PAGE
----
Random Encounters/Events: A Scripting Scenario
Overview and Prerequisites
This article discusses the concept of random encounters and events using the scripting feature of the site. Random encounters/events spice up the average storygame and can add a little excitement for the player. It is a good idea to read Basic Scripting article, the Random Variable Discussion article and the Intermediate Scripting article before reading this article. Also, reading the Page Recall concept in the Advanced Scripting article is recommended.
Basic Random Encounters/Events
Random Encounters/Events require the use of random variables which is why it is a good idea to read the Random Variable article. The following is a simple example of a random encounter using only one variable:
%RAND := 1D6 # using a six sided dice to gain a random variable
IF %RAND := 3 THEN # if the random variable is 3, 3 being the random encounter
%LASTPAGEID = $PAGEID # then remember the current page for future use
$DEST := @P30 # the destination is altered to go to the random encounter page, in this case P30
When the random encounter/event is finished and you want to return to the game, put this into the random encounters link script to "Go Back". This concept is discussed in great detail in the Advanced Scripting article, and therefore, I will not discuss its function here.
$DEST := "@P" + %LASTPAGEID
To outline the entire code, basically if a 3 turns up in the random calculation, the user is taken to a page where you have set up the random encounter. After the random encounter is complete, the user is taken back to where they were and they can continue the game.
Advanced Random Encounters/Events
This concept builds on the previous one with a few added random event. With a random encounter/event, you may not want the user to almost always stumble upon a random event, so you alter the odds. Instead of having your random variable base the event on a six sided dice, use 2 dice with 50 sides each for a maximum of a value of 100 to be calculated. This leaves room for many numbers where only a select few lead to a random event. For example, if you had 2D50, the numbers that cause a random event could be 3, 11, 25, 31, 45, 57, 64, 72, 81, and 98. Now there are 10 numbers that are scattered throughout the possibilities, instead of having the random encounter with numbers 1-10, you have them scattered thus making it less possible for a random event but still keeping it at a chance.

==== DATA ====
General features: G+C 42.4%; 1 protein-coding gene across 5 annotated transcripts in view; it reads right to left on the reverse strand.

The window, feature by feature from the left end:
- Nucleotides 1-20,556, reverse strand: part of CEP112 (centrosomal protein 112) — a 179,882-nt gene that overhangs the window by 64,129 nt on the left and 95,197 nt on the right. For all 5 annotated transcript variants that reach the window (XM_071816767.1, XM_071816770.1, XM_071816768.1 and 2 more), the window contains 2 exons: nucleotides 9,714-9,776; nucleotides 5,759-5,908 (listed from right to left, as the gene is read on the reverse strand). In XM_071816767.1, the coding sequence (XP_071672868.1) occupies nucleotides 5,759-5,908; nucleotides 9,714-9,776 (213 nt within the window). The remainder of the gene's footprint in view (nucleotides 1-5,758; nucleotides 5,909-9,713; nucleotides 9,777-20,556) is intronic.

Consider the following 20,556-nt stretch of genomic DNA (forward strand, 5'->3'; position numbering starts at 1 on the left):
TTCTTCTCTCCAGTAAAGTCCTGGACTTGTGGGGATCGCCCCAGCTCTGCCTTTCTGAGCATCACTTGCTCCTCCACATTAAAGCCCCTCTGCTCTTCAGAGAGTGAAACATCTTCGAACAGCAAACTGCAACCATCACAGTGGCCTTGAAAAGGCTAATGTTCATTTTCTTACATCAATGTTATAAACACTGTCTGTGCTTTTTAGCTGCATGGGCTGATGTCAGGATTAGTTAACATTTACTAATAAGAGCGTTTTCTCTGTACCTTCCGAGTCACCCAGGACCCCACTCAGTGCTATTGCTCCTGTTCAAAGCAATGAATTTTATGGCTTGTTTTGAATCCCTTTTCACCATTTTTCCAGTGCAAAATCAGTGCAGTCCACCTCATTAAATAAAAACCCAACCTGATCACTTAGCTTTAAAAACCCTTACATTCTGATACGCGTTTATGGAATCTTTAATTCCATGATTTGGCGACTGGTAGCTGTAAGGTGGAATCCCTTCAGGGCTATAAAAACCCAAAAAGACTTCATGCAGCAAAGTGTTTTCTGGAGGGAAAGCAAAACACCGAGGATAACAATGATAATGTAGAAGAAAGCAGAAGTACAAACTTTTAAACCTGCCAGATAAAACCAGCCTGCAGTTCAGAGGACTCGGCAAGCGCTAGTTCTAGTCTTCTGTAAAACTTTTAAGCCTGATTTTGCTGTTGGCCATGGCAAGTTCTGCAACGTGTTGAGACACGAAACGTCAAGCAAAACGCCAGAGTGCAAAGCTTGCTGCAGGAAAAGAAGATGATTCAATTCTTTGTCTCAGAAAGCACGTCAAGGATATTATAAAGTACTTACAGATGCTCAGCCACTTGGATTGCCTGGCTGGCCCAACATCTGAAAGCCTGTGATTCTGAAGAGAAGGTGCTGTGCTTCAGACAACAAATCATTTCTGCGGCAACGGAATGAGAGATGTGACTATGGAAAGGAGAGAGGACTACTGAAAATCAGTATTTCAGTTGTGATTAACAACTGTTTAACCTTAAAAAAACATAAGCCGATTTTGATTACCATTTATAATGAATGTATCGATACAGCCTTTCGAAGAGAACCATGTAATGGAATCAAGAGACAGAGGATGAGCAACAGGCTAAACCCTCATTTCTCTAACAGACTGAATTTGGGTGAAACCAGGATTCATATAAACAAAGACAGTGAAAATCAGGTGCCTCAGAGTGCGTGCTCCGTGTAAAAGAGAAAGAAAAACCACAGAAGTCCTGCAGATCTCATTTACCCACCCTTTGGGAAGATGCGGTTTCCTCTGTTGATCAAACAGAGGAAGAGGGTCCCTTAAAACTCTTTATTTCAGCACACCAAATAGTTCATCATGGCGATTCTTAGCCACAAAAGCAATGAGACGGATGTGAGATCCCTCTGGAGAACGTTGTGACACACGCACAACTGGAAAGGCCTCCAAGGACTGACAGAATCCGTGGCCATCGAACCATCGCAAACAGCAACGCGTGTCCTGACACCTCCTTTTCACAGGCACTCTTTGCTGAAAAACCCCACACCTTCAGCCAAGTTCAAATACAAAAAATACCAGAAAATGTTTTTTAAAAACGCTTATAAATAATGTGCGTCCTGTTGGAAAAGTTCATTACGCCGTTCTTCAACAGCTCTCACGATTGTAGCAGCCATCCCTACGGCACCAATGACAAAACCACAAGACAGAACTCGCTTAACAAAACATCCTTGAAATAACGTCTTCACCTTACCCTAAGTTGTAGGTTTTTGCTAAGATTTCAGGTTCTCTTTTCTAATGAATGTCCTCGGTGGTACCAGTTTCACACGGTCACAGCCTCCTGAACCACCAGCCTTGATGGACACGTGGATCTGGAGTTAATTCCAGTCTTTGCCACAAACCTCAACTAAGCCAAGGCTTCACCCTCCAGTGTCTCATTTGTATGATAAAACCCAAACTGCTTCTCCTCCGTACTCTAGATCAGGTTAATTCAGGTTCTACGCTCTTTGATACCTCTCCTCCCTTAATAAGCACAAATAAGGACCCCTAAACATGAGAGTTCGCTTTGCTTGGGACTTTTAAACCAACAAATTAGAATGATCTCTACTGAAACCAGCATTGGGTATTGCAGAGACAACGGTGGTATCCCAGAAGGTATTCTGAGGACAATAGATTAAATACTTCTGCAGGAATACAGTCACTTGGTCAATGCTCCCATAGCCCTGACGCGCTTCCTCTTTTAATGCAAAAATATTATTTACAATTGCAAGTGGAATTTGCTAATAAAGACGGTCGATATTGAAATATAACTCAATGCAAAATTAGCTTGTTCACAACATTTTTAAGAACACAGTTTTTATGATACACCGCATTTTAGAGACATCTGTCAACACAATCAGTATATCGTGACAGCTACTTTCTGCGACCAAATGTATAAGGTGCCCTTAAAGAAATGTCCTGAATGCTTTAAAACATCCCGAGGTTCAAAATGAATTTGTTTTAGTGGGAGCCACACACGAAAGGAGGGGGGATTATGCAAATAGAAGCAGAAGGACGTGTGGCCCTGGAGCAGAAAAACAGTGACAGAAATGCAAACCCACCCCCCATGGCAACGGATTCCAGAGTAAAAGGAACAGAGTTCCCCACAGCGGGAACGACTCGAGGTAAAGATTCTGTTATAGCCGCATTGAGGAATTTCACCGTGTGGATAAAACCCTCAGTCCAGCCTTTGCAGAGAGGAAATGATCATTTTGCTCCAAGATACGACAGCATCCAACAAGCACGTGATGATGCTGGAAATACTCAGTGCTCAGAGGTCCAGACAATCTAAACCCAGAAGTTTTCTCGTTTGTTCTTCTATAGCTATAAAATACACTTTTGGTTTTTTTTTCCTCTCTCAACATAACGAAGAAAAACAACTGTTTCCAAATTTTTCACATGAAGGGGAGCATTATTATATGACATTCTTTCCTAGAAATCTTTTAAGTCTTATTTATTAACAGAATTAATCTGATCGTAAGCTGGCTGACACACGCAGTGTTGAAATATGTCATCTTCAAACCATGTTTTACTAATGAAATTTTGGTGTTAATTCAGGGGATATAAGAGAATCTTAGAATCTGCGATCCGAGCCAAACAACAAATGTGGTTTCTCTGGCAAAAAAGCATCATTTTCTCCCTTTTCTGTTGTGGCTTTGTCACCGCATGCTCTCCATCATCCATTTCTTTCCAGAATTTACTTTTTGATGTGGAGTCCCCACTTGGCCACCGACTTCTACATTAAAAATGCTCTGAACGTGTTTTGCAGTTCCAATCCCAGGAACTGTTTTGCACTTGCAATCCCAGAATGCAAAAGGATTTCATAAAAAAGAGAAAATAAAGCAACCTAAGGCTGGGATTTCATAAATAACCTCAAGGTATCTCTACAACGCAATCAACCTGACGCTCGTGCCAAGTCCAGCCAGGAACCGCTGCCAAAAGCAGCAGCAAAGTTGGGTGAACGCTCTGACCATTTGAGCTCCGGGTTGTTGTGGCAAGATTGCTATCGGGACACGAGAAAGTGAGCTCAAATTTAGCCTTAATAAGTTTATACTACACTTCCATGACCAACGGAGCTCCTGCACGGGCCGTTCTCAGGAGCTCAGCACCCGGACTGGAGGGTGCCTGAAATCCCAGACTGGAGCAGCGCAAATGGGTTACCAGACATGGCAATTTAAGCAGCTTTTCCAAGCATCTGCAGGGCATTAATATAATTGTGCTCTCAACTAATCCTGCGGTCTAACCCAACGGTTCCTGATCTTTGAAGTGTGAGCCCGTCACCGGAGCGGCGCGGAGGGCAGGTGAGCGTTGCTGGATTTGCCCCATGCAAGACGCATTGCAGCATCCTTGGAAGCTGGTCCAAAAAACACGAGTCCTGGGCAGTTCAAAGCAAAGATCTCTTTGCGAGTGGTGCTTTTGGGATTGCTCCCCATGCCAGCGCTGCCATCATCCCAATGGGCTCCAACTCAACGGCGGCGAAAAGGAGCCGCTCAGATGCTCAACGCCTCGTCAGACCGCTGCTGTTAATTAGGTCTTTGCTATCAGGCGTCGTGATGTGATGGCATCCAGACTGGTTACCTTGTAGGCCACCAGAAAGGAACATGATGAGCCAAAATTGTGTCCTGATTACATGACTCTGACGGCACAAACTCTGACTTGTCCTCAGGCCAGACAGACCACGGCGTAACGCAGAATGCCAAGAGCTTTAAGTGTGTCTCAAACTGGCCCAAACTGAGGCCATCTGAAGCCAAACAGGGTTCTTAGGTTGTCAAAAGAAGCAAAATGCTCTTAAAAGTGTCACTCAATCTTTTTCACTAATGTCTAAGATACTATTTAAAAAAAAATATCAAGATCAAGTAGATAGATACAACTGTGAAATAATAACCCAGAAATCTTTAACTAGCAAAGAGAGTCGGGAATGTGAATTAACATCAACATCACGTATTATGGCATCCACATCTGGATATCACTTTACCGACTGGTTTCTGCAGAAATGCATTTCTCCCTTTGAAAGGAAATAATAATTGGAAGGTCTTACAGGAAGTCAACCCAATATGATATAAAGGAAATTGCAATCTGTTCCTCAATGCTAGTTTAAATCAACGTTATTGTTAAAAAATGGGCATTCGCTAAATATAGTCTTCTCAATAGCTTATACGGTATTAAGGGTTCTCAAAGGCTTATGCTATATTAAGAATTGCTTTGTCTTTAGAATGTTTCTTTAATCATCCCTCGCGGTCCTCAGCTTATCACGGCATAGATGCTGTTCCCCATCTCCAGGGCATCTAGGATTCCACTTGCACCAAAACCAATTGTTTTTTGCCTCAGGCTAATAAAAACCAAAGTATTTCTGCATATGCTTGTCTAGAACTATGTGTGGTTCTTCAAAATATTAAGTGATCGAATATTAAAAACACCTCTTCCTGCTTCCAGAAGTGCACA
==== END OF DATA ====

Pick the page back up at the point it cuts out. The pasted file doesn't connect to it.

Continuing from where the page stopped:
Also, you could include other factors that affect a random event. For a simple example, you are in a forest and a factor that decreases your odds of encountering bugs is a bug repellent. The example code defines the forest as the second chapter of your game and this is, therefore, placed in the global link script because, although it is in the global script, the first line of the code limits it to the forest chapter.
IF $CHAPTERID = 2 THEN
%RAND := 2D50
IF $ITEMSTATE01 = 0 THEN
IF %RAND > 0 AND < 10 THEN
$DEST := @C3
IF $ITEMSTATE01 = 1 THEN
IF %RAND > 0 AND < 5 THEN
$DEST := @C3
In the above script, the bug repellent is represented by an item with the ID of 1, if the user does not have the bug repellent, his chances of an encounter in theory is 10%, however, if he does have the bug repellent, then his chances of the encounter in theory is 5%. The $DEST are just placeholders for where the user is taken in the encounter.
This article's objective is to assist members in designing a random encounter script and using it effectively in their storygames. At times, only a basic script is needed, and at others, a more advanced script is required. An advanced script requires more effort but provides the player of your game with a more interactive experience.